Middle level student
Question: Professional basketball, hockey, and baseball championships are decided on the best 4 out of 7 games. The first team to win four games wins the championship. In how many possible ways could the team win the championship series after winning the first game?
Example: Game 1 2 3 4 5 6 7 Result W L L W W WHi Michelle,
This question deals with what are known as "permutations" which are different orderings of a group of objects. In this case our "objects" of interest are "wins" and "losses". We know there are at most 7 games with at most 4 wins. This means there are 3 losses to make up the seven games. From the standpoint of what happens in real life, if 4 games in a row are won from the start, no more games are played, but for counting purposes, we would call those games not played losses. Now we need to look at how many ways we can order 4 wins and 3 losses. We shall denote a win as "W" and a loss as "L". You can try making a chart that lists them all:
LLWWLWW and so on.
But this is really not a practical way to approach it because there will be many possible orderings and it is easy to get confused and list the same ones twice or even miss a possible ordering. Thankfully in math there is a formula for counting in these types of situations (permutations with repeated symbols).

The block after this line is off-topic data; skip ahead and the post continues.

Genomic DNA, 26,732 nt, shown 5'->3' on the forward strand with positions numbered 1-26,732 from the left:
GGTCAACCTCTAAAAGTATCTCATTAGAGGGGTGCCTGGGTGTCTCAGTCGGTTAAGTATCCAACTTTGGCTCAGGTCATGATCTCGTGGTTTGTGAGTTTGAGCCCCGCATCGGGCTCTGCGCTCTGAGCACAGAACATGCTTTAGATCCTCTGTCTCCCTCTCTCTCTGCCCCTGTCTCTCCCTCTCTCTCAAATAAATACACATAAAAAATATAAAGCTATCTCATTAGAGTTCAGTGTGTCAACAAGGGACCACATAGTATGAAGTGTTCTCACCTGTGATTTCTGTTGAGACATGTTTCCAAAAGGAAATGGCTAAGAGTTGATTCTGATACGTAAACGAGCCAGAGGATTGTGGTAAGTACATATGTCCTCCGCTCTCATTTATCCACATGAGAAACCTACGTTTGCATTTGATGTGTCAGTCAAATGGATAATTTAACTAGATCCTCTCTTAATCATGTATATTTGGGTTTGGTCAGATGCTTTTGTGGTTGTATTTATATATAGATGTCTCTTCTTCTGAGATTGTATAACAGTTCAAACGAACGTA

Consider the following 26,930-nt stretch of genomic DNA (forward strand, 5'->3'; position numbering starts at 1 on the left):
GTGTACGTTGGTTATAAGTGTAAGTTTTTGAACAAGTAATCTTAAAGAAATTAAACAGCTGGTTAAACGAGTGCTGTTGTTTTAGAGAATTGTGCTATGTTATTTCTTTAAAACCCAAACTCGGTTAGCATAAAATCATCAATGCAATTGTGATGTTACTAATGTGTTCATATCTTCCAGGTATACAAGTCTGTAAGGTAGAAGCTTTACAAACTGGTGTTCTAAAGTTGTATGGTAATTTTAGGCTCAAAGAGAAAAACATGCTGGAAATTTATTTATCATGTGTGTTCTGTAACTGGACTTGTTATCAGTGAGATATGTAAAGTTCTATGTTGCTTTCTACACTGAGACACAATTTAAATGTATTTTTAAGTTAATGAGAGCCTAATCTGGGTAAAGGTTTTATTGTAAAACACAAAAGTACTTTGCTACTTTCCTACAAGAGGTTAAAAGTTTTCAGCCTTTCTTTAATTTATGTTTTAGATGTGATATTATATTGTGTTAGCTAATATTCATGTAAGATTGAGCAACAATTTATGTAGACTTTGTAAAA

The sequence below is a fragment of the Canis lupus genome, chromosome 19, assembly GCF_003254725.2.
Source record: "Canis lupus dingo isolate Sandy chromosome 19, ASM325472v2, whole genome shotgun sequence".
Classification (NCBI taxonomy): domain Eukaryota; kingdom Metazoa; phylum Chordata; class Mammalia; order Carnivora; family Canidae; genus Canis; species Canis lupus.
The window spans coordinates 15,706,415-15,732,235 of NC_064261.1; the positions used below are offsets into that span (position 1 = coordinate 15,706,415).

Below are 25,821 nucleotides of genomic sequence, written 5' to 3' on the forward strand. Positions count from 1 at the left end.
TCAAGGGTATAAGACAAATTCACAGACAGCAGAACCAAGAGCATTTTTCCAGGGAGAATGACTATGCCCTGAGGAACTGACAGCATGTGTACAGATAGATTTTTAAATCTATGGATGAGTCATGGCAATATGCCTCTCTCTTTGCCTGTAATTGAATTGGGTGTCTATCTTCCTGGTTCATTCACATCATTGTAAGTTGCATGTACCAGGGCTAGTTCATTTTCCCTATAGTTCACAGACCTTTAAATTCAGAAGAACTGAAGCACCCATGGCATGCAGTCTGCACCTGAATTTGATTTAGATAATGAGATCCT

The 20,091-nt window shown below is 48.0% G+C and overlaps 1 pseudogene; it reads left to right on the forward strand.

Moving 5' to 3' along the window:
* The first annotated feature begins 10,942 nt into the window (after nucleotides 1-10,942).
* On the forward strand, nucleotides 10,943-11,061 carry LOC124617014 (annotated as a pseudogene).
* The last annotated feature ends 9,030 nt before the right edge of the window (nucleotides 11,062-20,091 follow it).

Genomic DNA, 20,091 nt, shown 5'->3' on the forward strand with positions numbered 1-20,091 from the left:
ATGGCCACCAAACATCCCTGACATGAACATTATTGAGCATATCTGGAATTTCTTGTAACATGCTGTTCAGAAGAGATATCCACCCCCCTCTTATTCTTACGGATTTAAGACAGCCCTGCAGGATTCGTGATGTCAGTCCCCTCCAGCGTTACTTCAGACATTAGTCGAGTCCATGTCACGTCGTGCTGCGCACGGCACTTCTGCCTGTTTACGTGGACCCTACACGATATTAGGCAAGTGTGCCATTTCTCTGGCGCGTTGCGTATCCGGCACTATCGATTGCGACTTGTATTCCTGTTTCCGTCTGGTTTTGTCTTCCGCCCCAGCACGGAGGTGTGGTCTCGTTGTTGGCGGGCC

In general, if there are n objects of one type, and m objects of another type, and n + m = p, then there are p!/n!m! arrangements of the p objects.
In case you are not familiar with the factorial symbol (!), n! = (n)(n-1)(n-2)...(2)(1)
In our question we have p = 7, n = 4 and m = 3 and thus we have
This does not, however, answer your specific question because you have been told that the first game was a win. The 35 arrangements we counted include all of those that also start with a loss. Can you see how to modify what I showed you here to solve your specific problem?